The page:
Good morning, everyone! It’s RicoChey here. I know you’re used to seeing me twice a week, but from here on out, I’ll be your Monday host for Chatterific fun times. Let’s jump in!
I wanna talk about time. More specifically, I wanna talk about how much time it takes to do something worthwhile. The boyfriend and I are both well-educated and intelligent, and we enjoy that about one another, so we tend to have a lot of intellectually driven conversations when we’re alone. Today, we randomly got into it over that old anecdote about Ernest Hemingway (or whichever author is credited in the version you’ve heard) and his buddy, chatting at a bar, and getting into it over the value of a novel versus that of a shorter tale. Their resulting bet would ultimately serve to defend the validity of what we now call microfiction or flash fiction for decades to come, and I still reference it today.
The more Daniel and I talked, the more it became a question of which is more difficult: A 75,000 word novel, or a six-word snap. As a writer, I jumped right to defending both mediums as having the potential to be equally difficult and taxing pursuits. For one, you have to take one core idea and flesh it out to fill three hundred pages; for the other, you have to take that same core and find a way to condense it down to its simplest state without sacrificing its content. Neither is an easy task. Daniel writes, but of the two of us, I am the more seasoned writer, and so his argument differed. He reasoned that the wealth of information involved in novel writing levels out to the more exhaustive project, and should be considered more difficult. The longer, more arduous application of skill, he suggests, makes it the weightier accomplishment of the two.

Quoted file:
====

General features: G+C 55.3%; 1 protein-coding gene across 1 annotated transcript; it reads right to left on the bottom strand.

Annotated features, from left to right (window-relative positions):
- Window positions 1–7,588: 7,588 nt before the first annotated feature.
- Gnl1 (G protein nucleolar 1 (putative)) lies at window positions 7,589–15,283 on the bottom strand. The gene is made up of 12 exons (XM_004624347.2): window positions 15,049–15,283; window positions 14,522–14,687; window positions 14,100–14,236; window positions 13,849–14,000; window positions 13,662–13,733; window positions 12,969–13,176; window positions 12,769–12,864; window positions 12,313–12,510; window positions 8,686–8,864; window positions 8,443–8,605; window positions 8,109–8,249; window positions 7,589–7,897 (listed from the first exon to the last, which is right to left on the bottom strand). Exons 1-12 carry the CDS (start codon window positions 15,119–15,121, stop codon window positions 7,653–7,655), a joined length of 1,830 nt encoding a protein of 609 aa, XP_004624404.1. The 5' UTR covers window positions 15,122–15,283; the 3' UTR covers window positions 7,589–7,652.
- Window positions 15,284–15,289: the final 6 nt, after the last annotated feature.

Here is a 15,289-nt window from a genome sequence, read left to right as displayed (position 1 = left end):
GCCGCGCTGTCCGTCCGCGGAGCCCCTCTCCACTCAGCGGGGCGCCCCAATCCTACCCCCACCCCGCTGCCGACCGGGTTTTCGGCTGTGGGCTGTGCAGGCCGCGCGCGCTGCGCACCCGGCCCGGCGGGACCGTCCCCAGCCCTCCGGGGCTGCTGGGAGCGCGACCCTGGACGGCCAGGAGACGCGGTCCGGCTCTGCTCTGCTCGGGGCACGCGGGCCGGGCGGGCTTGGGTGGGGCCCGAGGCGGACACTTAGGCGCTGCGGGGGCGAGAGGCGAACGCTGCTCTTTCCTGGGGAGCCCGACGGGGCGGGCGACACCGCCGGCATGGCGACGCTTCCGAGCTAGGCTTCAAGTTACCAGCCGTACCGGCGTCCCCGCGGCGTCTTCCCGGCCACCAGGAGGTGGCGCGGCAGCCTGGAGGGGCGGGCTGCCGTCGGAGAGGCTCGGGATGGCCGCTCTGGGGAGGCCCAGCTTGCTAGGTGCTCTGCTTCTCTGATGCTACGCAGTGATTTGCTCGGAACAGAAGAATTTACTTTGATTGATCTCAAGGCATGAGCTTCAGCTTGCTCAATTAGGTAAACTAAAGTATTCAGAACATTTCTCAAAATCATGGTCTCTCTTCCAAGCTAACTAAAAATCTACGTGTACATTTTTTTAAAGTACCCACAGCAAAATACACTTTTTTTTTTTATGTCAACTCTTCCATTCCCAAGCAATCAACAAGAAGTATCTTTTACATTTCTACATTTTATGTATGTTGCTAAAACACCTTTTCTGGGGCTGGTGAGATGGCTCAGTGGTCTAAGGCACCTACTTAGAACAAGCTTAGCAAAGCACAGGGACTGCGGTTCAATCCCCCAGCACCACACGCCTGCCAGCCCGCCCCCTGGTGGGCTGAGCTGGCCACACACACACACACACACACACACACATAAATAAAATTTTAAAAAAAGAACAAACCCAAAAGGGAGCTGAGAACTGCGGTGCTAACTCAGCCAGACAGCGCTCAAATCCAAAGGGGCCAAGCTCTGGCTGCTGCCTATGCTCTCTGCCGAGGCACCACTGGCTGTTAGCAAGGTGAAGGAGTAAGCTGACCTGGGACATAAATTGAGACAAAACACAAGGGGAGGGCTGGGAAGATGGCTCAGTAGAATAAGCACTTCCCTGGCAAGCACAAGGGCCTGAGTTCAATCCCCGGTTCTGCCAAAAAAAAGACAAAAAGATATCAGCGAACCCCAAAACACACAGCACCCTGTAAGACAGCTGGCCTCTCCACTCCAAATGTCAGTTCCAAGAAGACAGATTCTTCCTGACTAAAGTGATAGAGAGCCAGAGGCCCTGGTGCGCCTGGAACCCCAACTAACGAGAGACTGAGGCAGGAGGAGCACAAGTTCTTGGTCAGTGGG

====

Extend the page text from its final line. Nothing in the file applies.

I found I could not decide whether that offended me or not. Essentially, he is telling me that the longer I take to finish something, the more value it has and the more effort it required. I have written a personal library of short stories in my time with the Flame, ranging from around three hundred words to five thousand, and if I compared two entries to represent those examples, I can’t guarantee I’d remember the longer of the two to have been the more draining. Two different stories, both five hundred words long, could take me two entirely different lengths of time to complete. I’ve taken all week to write before, and other times I’ve jammed entries out just a few hours before they were due. Is the latter of the two examples less engaging than the former? I don’t think so. How about you?
Does the time it takes to create something speak directly to its worth? How would you describe the correlation between time spent and value presented?
Just a Reminder: The very first topic for January is up and waiting for you to show us paradise! How will you interpret the concept of Inception?